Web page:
The intellectual case for transparency is easy to make, but it’s hard to demonstrate that transparency has the benefits its advocates (like me) claim. On Kevin Lewis’s List I came across a paper that appears to do a nice job of documenting the benefits of financial disclosure regulation to investors. The abstract is below. Their approach is to look at how the stock market reacted to events surrounding the passage of Sarbanes-Oxley. As SOX came closer to passage, firms that had been “managing” their earnings more closely saw a larger stock price boost than firms that had been doing less book-cooking. The authors appear to interpret this as evidence that SOX-induced financial disclosure benefited investors, since the firms more affected by it saw a larger boost in price.
It’s a result that may be counterintuitive to a lot of people: the BAD firms are the ones that benefited from the regulation. (More intuitive would be a story where the bad guys who had been getting away with something took a hit as it became clear that the free and easy days were over.) But the paper’s interpretation of stock price movements reflects the way financial economists tend to look at these things: investors had already discounted the price of these bad companies based on their questionable financial reporting, so signs that this would stop and that the real value of the firm would become clearer led investors to feel better about the investment and trade away the discount.
If this is how things work, why would firms obfuscate in the first place?
Also, how do we know that the news about SOX being passed was not interpreted by investors the opposite way, ie, “Well, if it’s going to be this lax, then these bad guys are going to get off easy”?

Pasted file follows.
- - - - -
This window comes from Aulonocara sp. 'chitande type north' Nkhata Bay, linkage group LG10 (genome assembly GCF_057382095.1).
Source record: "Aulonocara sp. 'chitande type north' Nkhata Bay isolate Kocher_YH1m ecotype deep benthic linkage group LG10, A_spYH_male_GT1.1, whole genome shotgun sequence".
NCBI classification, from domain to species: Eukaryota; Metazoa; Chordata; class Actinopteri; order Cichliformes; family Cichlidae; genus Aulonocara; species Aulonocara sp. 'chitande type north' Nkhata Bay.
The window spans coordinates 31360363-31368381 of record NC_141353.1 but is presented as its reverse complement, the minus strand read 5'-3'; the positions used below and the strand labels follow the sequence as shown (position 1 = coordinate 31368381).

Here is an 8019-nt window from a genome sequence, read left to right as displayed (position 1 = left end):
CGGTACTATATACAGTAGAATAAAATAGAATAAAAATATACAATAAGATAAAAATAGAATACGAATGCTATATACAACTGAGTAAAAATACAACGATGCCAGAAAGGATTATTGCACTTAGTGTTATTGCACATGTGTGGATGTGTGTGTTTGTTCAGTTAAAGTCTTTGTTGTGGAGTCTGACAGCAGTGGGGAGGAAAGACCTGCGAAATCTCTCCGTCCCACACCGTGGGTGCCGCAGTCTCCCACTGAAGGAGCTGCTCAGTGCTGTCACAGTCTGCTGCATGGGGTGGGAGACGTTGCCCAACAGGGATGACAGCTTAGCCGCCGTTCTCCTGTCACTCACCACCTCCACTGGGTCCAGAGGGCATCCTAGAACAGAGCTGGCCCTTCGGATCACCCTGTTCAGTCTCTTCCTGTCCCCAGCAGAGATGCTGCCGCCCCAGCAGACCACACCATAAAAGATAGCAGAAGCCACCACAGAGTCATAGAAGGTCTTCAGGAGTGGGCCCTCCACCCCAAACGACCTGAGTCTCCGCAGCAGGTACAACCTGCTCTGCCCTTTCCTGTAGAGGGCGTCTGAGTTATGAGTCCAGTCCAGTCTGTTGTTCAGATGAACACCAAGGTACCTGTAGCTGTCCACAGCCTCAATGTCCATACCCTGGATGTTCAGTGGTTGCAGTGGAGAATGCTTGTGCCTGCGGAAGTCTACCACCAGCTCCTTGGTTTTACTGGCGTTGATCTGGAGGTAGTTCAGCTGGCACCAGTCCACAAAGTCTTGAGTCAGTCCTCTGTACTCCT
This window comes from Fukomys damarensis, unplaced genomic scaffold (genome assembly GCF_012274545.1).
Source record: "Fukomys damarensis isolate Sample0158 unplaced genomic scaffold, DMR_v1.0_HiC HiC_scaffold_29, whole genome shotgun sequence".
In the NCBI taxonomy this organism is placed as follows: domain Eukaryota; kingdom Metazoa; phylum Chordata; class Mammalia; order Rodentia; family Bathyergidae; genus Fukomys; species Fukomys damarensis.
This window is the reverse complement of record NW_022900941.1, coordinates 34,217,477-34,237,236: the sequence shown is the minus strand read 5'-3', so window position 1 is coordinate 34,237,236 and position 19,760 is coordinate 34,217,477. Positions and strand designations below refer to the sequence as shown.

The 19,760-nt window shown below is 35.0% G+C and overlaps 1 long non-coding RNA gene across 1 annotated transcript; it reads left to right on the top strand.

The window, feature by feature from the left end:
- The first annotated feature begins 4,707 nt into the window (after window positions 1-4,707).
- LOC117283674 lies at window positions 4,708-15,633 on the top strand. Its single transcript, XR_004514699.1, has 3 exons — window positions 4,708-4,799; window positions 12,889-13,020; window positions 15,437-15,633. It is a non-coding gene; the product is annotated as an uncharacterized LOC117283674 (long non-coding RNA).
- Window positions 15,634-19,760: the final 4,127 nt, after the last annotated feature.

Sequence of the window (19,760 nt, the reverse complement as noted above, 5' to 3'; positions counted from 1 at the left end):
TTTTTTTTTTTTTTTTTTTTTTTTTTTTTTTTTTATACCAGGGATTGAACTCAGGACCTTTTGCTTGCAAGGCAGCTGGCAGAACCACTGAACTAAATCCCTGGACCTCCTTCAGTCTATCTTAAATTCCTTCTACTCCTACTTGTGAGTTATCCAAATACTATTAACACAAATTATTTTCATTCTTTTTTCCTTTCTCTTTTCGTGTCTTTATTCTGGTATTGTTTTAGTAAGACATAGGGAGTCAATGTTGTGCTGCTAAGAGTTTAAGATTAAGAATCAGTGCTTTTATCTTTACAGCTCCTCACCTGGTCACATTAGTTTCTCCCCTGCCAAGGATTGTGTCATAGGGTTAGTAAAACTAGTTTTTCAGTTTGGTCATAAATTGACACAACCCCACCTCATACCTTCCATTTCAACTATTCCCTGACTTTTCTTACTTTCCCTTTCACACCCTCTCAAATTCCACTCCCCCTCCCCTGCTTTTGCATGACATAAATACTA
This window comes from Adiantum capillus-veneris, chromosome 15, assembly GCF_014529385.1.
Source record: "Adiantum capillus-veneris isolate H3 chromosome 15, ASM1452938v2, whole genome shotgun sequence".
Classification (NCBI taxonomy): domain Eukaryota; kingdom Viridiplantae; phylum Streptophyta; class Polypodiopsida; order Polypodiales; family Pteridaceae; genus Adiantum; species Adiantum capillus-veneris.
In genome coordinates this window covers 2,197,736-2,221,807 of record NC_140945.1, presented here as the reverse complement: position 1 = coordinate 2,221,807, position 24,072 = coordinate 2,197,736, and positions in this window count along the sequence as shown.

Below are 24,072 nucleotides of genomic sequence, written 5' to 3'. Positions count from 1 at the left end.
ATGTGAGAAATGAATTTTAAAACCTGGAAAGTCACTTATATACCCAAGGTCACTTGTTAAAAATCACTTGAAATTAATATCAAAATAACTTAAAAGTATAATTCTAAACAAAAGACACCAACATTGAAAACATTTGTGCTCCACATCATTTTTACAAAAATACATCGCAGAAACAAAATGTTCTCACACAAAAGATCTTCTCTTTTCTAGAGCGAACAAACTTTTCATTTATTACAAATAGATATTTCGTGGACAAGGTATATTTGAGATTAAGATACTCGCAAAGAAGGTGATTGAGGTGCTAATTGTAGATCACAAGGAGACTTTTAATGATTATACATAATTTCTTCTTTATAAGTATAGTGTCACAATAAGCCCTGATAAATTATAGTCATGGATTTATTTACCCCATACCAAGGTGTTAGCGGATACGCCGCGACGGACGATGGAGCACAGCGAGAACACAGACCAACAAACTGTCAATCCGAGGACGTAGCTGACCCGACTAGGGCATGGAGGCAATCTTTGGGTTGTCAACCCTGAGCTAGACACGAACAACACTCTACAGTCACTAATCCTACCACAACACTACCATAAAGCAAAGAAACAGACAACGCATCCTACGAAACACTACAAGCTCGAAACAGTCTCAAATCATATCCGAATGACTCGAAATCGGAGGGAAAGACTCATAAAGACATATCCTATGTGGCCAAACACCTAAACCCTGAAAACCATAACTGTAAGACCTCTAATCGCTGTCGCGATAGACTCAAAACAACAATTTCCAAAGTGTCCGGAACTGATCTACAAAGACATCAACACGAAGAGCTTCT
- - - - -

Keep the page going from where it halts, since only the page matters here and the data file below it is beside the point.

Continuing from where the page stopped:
I may come back to this one. Anyway, here is the abstract:
Market Reaction to Events Surrounding the Sarbanes-Oxley Act of 2002 and Earnings Management
Haidan Li, Morton Pincus & Sonja Olhoft Rego
Journal of Law and Economics, February 2008, Pages 111-134
The Sarbanes-Oxley Act (SOX) of 2002 is the most important legislation affecting corporate financial reporting enacted in the United States since the 1930s. Its purpose is to improve the accuracy and reliability of accounting information that is reported to investors. We examine stock price reactions to legislative events surrounding SOX and focus on whether such stock price effects are related cross-sectionally to the extent firms had managed their earnings. Our univariate results suggest that significantly positive abnormal stock returns are associated with SOX events, and our primary analyses reveal considerable evidence of a positive relationship between SOX event stock returns and the extent of earnings management. These results are consistent with investors anticipating that the more extensively firms had managed their earnings, the more SOX would constrain earnings management and enhance the quality of financial statement information.